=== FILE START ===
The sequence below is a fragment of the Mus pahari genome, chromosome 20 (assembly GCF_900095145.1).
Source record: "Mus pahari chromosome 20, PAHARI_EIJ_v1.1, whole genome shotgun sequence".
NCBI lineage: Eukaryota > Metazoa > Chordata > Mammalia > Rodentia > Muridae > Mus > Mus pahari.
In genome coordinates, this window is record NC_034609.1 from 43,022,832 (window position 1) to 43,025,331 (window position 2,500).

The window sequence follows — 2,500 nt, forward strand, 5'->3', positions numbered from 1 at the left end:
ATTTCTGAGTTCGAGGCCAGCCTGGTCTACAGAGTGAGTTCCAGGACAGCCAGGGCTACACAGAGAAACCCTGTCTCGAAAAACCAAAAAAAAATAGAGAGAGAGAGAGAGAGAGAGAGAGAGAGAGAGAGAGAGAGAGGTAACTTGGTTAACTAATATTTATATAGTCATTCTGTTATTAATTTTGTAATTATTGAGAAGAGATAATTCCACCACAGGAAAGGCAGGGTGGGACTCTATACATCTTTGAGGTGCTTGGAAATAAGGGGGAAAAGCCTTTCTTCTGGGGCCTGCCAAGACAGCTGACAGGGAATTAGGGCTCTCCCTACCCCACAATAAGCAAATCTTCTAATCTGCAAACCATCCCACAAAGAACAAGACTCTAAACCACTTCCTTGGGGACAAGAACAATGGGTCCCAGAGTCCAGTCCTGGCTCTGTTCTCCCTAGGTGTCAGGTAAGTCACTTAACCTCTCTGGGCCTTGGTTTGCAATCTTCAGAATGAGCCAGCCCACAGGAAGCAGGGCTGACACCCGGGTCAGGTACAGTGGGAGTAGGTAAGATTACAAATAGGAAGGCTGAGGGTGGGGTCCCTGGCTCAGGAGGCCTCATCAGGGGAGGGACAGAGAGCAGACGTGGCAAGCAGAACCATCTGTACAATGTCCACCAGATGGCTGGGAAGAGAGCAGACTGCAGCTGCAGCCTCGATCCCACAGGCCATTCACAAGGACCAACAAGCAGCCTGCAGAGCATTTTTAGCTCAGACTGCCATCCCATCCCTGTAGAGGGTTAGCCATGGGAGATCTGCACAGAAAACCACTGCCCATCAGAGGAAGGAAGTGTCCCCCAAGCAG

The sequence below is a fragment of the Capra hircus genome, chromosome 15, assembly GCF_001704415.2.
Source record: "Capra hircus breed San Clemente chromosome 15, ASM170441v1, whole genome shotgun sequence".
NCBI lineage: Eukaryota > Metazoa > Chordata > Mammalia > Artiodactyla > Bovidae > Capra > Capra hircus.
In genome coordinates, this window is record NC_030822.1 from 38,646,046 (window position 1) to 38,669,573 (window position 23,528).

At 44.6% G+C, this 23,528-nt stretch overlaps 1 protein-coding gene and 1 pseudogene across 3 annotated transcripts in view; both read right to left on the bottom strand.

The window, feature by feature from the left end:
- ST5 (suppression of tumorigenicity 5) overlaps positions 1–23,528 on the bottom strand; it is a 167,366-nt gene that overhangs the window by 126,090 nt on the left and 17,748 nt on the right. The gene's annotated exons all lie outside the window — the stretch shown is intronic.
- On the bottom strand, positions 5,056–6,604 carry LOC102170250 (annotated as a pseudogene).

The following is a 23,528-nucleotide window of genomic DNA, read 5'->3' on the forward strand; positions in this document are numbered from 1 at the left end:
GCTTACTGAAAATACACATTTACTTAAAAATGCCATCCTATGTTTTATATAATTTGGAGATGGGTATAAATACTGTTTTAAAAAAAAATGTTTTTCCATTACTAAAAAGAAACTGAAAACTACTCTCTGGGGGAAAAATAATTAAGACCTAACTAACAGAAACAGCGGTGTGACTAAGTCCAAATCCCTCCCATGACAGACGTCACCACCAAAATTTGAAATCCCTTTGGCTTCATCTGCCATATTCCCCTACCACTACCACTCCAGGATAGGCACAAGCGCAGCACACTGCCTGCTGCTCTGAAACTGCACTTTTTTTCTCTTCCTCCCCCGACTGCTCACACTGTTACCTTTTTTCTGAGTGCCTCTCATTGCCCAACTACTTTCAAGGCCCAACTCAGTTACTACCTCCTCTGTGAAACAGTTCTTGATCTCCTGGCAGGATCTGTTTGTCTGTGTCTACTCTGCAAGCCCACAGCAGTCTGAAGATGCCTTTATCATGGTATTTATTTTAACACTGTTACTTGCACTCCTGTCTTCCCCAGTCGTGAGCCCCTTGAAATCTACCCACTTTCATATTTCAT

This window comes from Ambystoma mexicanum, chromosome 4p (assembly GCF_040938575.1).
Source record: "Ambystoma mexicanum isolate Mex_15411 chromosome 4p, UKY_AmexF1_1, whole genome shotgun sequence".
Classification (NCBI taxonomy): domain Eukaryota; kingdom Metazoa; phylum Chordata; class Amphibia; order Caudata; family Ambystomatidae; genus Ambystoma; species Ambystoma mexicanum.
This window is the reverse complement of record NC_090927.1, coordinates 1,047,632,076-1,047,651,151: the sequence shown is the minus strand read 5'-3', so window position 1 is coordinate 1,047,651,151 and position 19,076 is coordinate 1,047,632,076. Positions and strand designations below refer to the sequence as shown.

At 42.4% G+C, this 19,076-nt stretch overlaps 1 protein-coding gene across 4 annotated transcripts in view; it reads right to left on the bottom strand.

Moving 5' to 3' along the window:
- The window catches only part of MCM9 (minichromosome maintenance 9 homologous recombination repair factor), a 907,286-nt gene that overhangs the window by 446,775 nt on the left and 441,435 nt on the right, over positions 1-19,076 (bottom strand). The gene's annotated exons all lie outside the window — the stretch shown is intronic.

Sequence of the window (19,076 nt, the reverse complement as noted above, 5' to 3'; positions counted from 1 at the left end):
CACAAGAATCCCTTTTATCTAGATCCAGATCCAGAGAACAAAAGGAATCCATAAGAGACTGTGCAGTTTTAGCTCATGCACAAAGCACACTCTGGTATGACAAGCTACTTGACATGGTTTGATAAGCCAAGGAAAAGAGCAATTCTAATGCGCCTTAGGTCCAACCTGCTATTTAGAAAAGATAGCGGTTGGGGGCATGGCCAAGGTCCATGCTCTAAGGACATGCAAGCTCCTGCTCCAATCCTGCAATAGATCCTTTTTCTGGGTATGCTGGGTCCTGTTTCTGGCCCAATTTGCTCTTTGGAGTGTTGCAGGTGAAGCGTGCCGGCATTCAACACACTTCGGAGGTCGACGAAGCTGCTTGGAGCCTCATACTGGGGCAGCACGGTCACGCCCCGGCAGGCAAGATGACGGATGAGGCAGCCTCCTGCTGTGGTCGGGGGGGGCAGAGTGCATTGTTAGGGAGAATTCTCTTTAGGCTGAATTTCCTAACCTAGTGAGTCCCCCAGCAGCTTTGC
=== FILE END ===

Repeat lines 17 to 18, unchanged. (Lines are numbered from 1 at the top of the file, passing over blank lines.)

This window comes from Ambystoma mexicanum, chromosome 4p (assembly GCF_040938575.1).
Source record: "Ambystoma mexicanum isolate Mex_15411 chromosome 4p, UKY_AmexF1_1, whole genome shotgun sequence".